Friday, January 9, 2015

The Quest for Forgiveness: Meet the Creepy Lawyer Who's Supposed to Be a Good Guy

It's been a while since we visited Brianna! Last time, Brianna and Sonya talked about God and forgiveness on their way to The Big Music Company Meeting. One might even say they were on a quest for forgiveness. But the problem was that none of the things they said made sense because this author is... not so excellent at writing dialogue. Or description. Or plot... or song lyrics... Anyway, on to the next section, where I hooooope we'll finally get to the meeting.

Brianna and Sonya talk more about sin and forgiveness, and Brianna says her only wish is to meet her birth parents so she can ask why they dumped her. Sonya says maybe they were hoping for a better life for her, but Brianna is unconvinced:
“I was in an orphanage in Kuwait, and almost sent to Asia to become a child porn star at age six. Can you imagine the life I would have had on the big screen?” She shaped her fingers into a square and emphasized the word “Big.”
OK, at first when I saw "emphasized the word 'big'" I figured it was a sex joke, which didn't really work and seemed surprisingly risque for Rothdiener. But now I have no idea what that means. This is another one of those moment where I just want to sit him down and say, "Look. Look. DO this. Say that sentence while making a square with your fingers and saying 'big' with emphasis. Does this make any sense? Does this sound like something a human would say or do? No? Then don't write it."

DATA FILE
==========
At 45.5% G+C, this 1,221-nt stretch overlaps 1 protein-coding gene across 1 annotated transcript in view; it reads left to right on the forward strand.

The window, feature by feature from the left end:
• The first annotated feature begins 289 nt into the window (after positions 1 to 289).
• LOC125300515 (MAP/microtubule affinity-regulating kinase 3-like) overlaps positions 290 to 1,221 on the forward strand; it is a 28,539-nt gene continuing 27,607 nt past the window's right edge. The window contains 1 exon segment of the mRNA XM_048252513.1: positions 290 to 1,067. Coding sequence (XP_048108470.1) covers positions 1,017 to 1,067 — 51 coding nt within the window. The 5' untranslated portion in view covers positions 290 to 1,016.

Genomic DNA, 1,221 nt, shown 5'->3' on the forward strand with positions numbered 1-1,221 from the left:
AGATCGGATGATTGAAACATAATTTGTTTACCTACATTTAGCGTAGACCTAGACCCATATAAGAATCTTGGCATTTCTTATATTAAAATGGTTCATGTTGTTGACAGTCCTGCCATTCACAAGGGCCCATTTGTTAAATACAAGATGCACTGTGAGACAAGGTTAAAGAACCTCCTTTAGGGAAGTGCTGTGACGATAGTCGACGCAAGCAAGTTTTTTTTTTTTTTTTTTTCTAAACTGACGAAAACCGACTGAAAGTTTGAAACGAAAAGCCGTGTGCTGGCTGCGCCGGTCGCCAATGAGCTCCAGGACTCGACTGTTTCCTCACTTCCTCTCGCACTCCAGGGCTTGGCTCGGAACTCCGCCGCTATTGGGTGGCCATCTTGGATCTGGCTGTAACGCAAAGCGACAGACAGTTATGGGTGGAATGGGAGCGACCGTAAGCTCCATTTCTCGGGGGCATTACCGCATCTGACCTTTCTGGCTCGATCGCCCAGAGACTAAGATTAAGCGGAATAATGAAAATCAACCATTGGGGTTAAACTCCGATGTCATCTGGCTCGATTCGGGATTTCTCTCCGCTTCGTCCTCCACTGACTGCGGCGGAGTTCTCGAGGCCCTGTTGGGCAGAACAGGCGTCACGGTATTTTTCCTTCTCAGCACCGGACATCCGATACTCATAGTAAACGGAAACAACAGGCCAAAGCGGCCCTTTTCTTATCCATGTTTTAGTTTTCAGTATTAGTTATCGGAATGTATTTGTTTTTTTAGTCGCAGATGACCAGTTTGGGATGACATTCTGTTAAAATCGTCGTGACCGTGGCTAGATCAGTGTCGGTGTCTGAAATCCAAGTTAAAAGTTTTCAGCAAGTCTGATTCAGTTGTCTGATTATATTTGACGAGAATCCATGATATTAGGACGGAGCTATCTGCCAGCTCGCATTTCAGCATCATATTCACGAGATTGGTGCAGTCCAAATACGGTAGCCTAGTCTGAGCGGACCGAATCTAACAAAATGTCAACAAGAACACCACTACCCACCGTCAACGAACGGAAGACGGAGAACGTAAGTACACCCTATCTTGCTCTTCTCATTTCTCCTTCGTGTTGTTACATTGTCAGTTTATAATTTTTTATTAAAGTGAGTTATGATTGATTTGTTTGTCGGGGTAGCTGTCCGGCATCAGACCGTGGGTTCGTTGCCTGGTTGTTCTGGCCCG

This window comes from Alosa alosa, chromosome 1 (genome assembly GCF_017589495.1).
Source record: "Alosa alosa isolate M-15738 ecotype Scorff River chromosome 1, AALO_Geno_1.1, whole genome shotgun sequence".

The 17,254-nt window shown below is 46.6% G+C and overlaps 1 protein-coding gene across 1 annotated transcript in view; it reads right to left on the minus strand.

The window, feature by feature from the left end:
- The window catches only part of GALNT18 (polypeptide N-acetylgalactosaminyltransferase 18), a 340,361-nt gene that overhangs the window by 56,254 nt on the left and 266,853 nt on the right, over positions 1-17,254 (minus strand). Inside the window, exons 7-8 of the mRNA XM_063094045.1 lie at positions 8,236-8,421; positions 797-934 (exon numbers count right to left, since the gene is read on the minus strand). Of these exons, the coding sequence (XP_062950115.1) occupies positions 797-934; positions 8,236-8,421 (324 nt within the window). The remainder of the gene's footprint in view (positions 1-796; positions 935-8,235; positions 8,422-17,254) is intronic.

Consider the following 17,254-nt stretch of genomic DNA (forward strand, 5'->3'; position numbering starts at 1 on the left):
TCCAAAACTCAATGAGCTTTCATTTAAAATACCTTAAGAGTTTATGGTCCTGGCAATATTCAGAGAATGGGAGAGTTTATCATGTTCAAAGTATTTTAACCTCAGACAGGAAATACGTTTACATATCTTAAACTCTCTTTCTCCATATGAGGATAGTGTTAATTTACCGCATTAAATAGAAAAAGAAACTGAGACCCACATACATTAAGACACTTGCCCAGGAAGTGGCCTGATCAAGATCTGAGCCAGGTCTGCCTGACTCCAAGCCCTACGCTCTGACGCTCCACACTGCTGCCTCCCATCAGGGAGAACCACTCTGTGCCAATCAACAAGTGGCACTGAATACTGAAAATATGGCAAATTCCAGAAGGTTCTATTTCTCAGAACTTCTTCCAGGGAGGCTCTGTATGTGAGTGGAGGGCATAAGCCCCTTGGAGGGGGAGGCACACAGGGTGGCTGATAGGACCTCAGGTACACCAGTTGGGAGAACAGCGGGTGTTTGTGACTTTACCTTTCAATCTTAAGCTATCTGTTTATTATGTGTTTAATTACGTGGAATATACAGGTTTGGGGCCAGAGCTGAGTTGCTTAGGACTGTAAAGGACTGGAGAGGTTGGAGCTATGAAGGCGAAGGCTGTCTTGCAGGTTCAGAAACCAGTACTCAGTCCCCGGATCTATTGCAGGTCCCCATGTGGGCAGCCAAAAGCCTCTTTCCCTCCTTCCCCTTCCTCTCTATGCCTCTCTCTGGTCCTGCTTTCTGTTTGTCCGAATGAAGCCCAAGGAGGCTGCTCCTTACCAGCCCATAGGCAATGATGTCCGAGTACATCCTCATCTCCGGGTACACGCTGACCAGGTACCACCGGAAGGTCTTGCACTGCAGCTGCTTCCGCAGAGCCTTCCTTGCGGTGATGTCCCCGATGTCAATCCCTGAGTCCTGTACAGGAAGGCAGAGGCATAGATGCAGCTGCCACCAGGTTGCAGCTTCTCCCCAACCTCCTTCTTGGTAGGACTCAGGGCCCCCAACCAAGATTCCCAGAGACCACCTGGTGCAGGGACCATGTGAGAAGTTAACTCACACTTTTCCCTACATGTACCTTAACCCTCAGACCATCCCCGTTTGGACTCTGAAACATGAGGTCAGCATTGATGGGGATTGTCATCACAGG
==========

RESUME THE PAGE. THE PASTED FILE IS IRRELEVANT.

Seriously, I have no idea what the square + emphasis have to do with her story. Is she being sarcastic calling it the "big screen" since it's not about legitimate movies? But if that's the case, then why the suqare? I'm assuming the finger square represents the screen, but all movies are shown on screens of some sort, so why would her finger square mean porn screens instead of cinema screens? NONE OF IT MAKES ANY SENSE.


The subject of Brianna's adoptive father comes up, and she says again, "No, he's out of the picture." That leads to this:
Sonya stared at Brianna. “Do you want to talk about it?” 
“I’d rather talk about the flu I caught last year.” 
“S-o-r-r-y,” Sonya deliberately drew the word out long. 
Again there was an uneasy quiet with only the soft hum of the car engine. 
Brianna finally spoke. “I’m sorry. I didn’t mean to belittle you. That’s part of my life I never want to talk about and won’t. Do you understand?”  
“No. I sure don’t, but there’s someone who does. I will abide by your wishes.”

This may have hit a pet peeve for me, but I don't like Sonya anymore. This is like the umpteenth time she's brought up Ethan, gotten the impression that he's not up for discussion, and yet she continues to do it. THIS time, she respond with a "Soooooorrrryyyy," which is clearly sarcastic, which is really rude since she KNOWS Brianna doesn't want to talk about it and is trying to instigate it anyway.

And then Brianna apologizes. For "belittling" her. What part of "He's not in the picture" and "I'd rather talk about the flu I caught last year" are "belittling" to Sonya?

Sonya's the one belittling Brianna. By doing that annoying awful supposed-friendship thing where they force people to talk about things they don't want to talk about and then get personally offended when the other person is like, "I SAID, I don't want to TALK about it."

If Sonya was a good person, then when Brianna apologizes and reiterates for the hundredth time that she doesn't want to talk about Ethan, she would say, "Oh! No need to apologize. That was entirely my fault. I knew you didn't want to talk about him, and I brought it up. I won't do that again."